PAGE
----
October 2007 Foster Care Newsletter
November 13, 2007
SOCIALSERVICES

 

(The following appeared in Indianz.com on 4/10/07)

With Indian health care back on the agenda in Congress, tribal leaders are setting their sights on the reauthorization of an important diabetes initiative.

The Special Diabetes Program for Indians (SDPI) was created in 1997 to combat an epidemic of diabetes among Native Americans. According to government statistics, American Indians and Alaska Natives have the highest rate of the disease than any other racial or ethnic group.

But even as diabetes rates rise, particularly among young Natives, tribes and the Indian Health Service have seen successes through the program. Blood sugar levels -- one indicator of the disease -- have dropped in Indian Country, contributing to a 40 percent reduction in certain diabetes-related complications.

With additional funding, tribes hope to do even more. They are asking Congress to authorize $200 million a year over the next five years, up from $150 million a year currently provided through IHS grants.

"Eight years is not enough time to turn around the rates of diabetes," Buford Rolin, the chairman of the Poarch Band of Creek Indians of Alabama, said at a February 8 Senate hearing. "Give us time."

The effort to reauthorize SDPI is drawing some important bipartisan support on Capitol Hill. The leaders of the Congressional Diabetes Caucus and the Senate Diabetes Caucus are asking their colleagues to support Indian Country's call.

"Federally supported treatment and prevention programs are also showing real results in the American Indian and Alaska Native populations," Rep. Diana DeGette (D-Colorado) and Rep. Mike Castle (R-Delaware), the co-chairs of the House diabetes caucus, wrote in a March 2 letter.

The last time the program was authorized was in 2002, when it sailed through the House and Senate by unanimous consent. The move increased funding from $100 million a year to the current $150 million a year.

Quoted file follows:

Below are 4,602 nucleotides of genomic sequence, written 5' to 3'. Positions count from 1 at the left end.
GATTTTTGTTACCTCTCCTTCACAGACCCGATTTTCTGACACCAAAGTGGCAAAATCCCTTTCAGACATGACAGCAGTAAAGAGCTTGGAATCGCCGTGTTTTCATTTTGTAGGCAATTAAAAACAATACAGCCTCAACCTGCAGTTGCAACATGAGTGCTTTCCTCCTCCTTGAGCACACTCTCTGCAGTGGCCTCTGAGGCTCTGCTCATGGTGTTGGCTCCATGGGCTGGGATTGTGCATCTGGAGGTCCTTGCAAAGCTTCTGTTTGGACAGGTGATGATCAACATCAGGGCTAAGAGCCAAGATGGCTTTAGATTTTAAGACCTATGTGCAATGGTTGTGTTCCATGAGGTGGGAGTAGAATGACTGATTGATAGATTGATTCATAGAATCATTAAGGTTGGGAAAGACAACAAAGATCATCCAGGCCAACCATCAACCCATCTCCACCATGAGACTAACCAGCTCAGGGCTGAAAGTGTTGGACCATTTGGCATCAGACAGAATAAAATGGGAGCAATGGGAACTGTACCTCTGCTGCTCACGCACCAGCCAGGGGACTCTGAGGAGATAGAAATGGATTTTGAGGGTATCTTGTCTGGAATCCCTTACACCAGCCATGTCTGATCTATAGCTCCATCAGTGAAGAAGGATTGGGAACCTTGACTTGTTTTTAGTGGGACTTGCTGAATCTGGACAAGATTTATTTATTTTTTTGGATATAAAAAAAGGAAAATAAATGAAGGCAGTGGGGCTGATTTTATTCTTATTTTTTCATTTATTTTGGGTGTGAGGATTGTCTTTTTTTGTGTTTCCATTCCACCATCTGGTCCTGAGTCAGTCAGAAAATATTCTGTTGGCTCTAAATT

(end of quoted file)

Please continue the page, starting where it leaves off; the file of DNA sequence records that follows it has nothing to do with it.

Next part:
But the political landscape changed dramatically in the last two years. Tribes faced incredible opposition to major pieces of legislation, including the important Indian Health Care Improvement Act reauthorization, which was scuttled at the last minute by the Bush administration and some GOP senators.

This year, tribes and their supports in Congress hope the picture will be different. Sen. Byron Dorgan (D-North Dakota), the new chairman of the Senate Indian Affairs Committee, has made diabetes, and health care, one of his top priorities.

With the SDPI set to expire in September 2008, the National Indian Health Board -- on which Rolin serves as vice chairman -- is taking the lead on the effort. The goal is to reauthorize the program as soon as possible, before the 2008 presidential campaigns dominate the agenda.

NIHB counts nearly 200 supporters in the House and nearly 60 in the Senate. With just a few more in each chamber, the reauthorization could again sail through by unanimous consent.

Diabetes afflicts Native Americans at increasingly high rates. Among some tribes, as many as 50 percent of the adult population has the disease, which has no cure.

The majority of cases in Indian Country are of a form called Type 2. It results when the body can't use energy from food properly, resulting in fatigue, increased appetite, nausea, increased thirst and blurred vision.

If untreated, diabetes can lead to blindness, kidney failure and amputations.

Typically, type 2 diabetes was known only among adults. But it is showing up in Native children at earlier ages.

A CDC study showed that Native children ages 15 to 19 have the highest rate of type 2 diabetes in the country. The prevalence was nearly three times greater than non-Indian youth.

Diabetes is not just an Indian problem, however. Among the greater population, the CDC has reported a 30 percent increase during an eight-year period in the 1990s. This is tied to a growing number of overweight and obese Americans.

Treating type 2 relies on changing behaviors. Eating well and exercising more can prevent the onset of heart disease, stroke and high blood pressure.



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